Is it constitutional to deny homosexual couples the right to federal marriage benefits? Was the adoption of the Defense of Marriage Act in violation of Congressional authority?
Wednesday morning, the First Circuit Court of Appeals heard oral arguments relating to the Defense of Marriage Act. The cases, Gill v. Office of Personnel Management and Massachusetts v. Health and Human Services bring the constitutionality of DOMA to the forefront of legal debate.
Two years ago, the District Court held that Section 3 of DOMA was unconstitutional under the Fifth and Tenth Amendments, reports Huffington Post. These challenges to DOMA are being heard across the nation as they make their way up to the appeals courts.
In looking at the congressional intent behind the passage of DOMA, the District Court held that DOMA was passed due to moral bias against gay marriage. The District Court also found that marriage laws have traditionally been left to the states and that congressional definition of marriage was in excess of the federal legislative authority.
Interestingly, President Obama has stated that he will no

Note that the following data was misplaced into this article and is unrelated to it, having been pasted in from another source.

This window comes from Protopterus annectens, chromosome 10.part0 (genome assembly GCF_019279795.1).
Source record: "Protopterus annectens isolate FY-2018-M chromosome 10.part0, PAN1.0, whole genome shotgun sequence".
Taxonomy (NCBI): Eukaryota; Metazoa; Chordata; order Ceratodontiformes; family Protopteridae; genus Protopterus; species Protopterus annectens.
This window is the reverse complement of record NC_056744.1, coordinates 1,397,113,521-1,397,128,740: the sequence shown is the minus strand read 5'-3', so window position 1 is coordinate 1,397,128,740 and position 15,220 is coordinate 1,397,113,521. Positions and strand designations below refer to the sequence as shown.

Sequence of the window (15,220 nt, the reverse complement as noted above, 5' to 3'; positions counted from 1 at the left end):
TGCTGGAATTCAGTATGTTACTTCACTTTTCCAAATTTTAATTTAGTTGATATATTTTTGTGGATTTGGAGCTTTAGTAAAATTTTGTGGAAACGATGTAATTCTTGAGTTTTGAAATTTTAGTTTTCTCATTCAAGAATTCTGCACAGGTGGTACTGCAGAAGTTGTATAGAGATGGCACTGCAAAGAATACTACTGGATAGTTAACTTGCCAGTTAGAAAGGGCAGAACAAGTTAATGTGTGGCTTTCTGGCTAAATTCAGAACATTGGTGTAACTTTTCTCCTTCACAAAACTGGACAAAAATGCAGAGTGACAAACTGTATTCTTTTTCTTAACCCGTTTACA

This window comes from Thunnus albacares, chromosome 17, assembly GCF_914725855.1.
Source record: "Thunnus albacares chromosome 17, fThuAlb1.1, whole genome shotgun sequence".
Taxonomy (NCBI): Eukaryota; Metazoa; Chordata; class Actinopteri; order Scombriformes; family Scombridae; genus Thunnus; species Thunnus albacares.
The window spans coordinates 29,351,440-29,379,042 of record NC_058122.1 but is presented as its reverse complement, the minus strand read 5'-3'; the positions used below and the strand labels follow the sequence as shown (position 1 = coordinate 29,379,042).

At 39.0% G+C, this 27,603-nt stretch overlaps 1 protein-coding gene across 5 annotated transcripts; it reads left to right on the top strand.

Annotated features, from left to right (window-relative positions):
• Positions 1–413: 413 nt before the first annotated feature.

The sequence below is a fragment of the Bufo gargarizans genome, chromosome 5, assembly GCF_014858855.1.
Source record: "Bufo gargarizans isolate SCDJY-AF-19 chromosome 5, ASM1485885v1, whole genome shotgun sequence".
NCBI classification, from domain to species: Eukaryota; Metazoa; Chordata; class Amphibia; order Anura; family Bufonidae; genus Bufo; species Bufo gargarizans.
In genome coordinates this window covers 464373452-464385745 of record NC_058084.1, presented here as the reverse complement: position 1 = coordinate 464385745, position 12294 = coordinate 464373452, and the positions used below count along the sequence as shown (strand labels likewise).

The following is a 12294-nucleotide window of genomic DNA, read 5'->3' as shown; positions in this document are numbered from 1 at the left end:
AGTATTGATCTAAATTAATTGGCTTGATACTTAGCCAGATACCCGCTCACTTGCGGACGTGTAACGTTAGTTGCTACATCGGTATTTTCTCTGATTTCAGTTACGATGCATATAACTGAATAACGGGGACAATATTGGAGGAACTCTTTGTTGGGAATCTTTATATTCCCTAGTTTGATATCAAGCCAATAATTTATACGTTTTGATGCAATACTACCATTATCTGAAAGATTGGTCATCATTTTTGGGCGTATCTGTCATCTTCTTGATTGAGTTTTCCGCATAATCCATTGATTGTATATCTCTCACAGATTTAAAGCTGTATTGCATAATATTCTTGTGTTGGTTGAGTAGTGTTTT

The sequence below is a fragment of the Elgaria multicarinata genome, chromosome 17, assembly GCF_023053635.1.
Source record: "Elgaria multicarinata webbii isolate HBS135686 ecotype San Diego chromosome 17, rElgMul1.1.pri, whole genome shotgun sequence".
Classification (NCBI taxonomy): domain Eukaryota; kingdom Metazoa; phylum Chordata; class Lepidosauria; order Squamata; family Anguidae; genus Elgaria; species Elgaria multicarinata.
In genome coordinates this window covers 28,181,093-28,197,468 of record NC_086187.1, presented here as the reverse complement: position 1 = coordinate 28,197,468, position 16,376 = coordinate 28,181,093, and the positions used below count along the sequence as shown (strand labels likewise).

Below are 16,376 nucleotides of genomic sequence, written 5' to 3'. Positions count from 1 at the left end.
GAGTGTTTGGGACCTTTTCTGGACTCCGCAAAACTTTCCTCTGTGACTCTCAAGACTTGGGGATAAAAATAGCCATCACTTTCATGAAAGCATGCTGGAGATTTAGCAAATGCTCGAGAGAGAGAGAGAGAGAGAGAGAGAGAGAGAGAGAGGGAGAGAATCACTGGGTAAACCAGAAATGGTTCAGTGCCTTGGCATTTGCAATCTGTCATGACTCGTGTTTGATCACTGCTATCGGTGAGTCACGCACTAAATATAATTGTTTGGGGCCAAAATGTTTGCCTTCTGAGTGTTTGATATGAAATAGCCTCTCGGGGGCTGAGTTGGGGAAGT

longer defend DOMA against equal protection challenges. As such, the
Bipartisan Legal Advisory Group of the U.S. House of Representatives will be
One of the most interesting arguments made at the hearing was the argument that opposite-sex marriages advanced governmental interests because they produced "unplanned offspring."
As the debate rages on before the First Circuit Court of Appeals in Boston, we'll be covering the arguments and the overall case. Will DOMA survive judicial review? Will the case proceed to the U.S. Supreme Court?
- Browse First Circuit Court of Appeals Cases (FindLaw Cases)
- Is DOMA-- the Defense of Marriage Act-- Constitutional? A Federal District Judge Says No (FindLaw's Writ)
- Defense of Marriage Act Ruled Unconstitutional (FindLaw's Courtside)
- What is the Defense of Marriage Act (DOMA)? (FindLaw's Law & Daily Life)